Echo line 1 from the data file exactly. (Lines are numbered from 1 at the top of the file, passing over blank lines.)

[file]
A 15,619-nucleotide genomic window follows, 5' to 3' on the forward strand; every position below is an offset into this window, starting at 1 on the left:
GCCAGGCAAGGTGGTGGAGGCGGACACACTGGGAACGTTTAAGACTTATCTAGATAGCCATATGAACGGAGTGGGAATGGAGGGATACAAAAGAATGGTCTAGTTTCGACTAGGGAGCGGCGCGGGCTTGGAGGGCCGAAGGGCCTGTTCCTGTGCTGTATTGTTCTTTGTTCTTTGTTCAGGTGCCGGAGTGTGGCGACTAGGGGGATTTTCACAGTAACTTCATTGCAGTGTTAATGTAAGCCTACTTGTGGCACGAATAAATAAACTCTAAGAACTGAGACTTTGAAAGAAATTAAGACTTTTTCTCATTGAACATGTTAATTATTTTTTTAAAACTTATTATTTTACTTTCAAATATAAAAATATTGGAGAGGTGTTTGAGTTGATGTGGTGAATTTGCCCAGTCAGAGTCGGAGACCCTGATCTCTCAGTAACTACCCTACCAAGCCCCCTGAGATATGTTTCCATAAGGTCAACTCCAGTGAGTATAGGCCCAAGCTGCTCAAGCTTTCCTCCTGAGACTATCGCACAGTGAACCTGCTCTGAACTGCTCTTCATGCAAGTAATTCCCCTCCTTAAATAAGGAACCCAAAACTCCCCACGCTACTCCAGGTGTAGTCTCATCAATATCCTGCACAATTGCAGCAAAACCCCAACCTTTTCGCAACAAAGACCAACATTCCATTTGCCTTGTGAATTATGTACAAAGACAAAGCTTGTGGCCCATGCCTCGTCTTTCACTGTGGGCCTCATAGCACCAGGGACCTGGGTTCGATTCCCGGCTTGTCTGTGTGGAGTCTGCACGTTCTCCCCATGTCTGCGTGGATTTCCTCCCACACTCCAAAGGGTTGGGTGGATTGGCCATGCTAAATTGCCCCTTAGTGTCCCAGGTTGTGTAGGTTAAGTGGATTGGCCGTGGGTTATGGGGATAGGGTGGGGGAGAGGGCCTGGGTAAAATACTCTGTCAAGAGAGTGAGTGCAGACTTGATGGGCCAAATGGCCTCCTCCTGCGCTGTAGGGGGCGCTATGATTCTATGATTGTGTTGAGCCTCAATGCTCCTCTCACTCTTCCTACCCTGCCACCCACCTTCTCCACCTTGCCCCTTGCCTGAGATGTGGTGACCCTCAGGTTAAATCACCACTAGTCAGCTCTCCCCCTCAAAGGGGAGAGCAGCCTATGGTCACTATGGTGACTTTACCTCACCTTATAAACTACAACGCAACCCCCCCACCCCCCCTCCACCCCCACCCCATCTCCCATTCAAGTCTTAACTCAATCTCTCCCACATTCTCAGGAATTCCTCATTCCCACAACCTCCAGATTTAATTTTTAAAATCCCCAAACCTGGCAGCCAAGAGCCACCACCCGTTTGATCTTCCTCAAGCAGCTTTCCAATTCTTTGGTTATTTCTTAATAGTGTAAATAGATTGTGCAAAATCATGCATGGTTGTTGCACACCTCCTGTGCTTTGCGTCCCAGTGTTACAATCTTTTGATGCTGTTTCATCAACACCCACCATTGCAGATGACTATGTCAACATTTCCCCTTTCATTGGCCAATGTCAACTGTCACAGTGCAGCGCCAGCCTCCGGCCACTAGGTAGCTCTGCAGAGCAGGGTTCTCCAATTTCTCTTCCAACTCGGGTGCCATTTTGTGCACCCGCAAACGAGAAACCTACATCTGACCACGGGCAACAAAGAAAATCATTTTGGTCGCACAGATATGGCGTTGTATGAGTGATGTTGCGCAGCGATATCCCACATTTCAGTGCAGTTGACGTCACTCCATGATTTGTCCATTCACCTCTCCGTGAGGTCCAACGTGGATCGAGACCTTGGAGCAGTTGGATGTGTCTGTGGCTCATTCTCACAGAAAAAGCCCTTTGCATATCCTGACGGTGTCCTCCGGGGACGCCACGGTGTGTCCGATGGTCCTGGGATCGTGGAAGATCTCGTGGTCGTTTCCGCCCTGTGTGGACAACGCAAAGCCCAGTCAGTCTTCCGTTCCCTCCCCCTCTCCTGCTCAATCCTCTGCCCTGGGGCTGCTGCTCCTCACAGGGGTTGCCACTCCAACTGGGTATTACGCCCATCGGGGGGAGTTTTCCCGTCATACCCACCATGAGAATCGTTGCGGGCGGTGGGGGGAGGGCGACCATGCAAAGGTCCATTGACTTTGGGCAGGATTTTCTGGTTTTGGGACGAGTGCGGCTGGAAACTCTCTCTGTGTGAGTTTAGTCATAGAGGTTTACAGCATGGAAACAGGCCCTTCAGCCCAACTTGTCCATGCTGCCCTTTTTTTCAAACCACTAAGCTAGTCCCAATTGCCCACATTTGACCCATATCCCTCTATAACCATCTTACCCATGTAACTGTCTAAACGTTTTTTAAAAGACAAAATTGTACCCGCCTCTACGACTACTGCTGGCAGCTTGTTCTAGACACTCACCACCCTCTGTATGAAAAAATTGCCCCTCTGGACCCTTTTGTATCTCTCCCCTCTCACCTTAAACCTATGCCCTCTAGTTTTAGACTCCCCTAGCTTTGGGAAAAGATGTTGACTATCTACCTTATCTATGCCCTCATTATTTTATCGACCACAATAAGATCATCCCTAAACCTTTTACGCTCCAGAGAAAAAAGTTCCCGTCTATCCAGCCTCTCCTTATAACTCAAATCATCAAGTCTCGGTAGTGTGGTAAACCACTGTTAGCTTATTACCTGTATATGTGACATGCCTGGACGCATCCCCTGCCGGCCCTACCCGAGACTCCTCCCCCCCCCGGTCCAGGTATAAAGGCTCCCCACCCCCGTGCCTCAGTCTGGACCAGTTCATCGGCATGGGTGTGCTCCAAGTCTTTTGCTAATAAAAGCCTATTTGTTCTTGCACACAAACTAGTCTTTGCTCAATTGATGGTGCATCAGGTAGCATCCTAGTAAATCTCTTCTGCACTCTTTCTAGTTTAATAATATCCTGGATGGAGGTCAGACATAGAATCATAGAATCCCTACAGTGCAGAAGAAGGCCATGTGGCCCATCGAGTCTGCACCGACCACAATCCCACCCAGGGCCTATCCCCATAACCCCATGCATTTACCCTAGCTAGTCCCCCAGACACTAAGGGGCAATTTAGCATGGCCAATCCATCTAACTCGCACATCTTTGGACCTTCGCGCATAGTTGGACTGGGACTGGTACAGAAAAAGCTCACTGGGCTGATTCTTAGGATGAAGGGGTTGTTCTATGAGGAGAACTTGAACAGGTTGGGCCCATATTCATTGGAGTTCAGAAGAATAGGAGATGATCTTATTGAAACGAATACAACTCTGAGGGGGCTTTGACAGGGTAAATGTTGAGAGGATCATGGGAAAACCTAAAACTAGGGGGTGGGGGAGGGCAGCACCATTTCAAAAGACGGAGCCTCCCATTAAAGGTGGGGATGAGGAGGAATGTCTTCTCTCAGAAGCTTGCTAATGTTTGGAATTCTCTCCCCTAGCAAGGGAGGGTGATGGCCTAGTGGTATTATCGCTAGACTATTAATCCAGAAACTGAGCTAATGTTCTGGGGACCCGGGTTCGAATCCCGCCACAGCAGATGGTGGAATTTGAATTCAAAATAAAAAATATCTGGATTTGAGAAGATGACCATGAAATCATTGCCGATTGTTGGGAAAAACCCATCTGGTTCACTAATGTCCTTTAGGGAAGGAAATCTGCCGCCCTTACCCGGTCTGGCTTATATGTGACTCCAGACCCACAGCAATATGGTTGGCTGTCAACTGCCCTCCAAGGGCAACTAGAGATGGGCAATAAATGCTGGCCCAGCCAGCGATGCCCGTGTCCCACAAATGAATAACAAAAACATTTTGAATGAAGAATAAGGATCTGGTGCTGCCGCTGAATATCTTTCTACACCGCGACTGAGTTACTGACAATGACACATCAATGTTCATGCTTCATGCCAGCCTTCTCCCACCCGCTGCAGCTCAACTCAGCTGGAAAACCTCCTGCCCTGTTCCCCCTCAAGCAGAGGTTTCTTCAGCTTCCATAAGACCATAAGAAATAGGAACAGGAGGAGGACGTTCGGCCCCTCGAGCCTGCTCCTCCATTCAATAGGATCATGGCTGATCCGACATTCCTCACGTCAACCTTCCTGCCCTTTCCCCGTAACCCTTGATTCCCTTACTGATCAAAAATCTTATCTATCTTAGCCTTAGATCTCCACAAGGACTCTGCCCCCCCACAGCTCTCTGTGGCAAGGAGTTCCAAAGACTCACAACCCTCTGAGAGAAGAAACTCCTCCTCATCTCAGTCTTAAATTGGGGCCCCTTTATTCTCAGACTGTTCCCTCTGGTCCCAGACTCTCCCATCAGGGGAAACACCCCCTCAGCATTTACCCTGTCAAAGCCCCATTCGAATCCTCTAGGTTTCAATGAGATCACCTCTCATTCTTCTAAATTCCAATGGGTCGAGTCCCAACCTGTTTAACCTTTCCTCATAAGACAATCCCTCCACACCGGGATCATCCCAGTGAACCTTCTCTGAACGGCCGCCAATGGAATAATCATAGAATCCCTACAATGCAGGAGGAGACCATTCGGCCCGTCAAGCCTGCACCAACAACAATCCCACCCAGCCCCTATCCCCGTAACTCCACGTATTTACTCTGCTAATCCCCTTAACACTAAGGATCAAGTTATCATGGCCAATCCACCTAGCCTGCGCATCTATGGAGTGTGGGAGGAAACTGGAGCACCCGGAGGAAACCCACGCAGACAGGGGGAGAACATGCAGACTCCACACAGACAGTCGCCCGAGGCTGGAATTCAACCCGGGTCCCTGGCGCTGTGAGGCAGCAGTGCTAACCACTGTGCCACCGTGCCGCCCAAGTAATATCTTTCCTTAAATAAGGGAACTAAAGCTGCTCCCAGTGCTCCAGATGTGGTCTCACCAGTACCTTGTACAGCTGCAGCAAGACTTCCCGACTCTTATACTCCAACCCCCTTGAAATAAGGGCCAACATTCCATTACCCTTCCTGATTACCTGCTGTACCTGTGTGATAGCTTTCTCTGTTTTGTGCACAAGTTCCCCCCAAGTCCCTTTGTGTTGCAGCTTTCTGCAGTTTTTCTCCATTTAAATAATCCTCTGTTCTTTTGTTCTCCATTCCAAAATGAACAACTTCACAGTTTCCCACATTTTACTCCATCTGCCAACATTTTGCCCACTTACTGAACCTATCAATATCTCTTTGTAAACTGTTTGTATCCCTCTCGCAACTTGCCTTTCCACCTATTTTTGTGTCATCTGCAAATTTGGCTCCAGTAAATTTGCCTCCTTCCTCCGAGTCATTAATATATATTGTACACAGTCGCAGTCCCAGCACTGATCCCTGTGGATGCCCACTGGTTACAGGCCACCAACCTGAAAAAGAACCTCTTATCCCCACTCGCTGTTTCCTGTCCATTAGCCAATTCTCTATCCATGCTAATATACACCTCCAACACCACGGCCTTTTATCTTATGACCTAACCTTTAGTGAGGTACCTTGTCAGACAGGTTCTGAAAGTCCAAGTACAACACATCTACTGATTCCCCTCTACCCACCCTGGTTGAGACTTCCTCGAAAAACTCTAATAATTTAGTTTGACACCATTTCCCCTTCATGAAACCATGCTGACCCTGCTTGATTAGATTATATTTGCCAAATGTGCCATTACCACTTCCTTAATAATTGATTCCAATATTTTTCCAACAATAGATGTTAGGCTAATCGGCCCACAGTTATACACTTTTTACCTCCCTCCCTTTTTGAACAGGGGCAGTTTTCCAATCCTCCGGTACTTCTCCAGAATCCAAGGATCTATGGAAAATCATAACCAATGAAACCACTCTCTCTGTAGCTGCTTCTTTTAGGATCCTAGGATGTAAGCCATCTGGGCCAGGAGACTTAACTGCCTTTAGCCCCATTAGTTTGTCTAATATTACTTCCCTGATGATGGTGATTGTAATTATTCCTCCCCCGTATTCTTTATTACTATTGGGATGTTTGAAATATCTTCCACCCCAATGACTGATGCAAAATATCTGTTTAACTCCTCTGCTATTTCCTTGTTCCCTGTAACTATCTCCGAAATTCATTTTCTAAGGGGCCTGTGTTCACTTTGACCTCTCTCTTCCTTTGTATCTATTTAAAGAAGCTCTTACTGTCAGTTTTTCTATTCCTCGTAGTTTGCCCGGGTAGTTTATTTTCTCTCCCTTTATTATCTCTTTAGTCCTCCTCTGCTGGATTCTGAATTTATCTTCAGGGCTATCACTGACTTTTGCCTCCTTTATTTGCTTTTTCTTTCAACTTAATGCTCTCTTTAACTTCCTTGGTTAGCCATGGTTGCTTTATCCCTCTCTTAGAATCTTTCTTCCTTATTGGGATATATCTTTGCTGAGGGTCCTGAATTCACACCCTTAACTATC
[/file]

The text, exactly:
A 15,619-nucleotide genomic window follows, 5' to 3' on the forward strand; every position below is an offset into this window, starting at 1 on the left: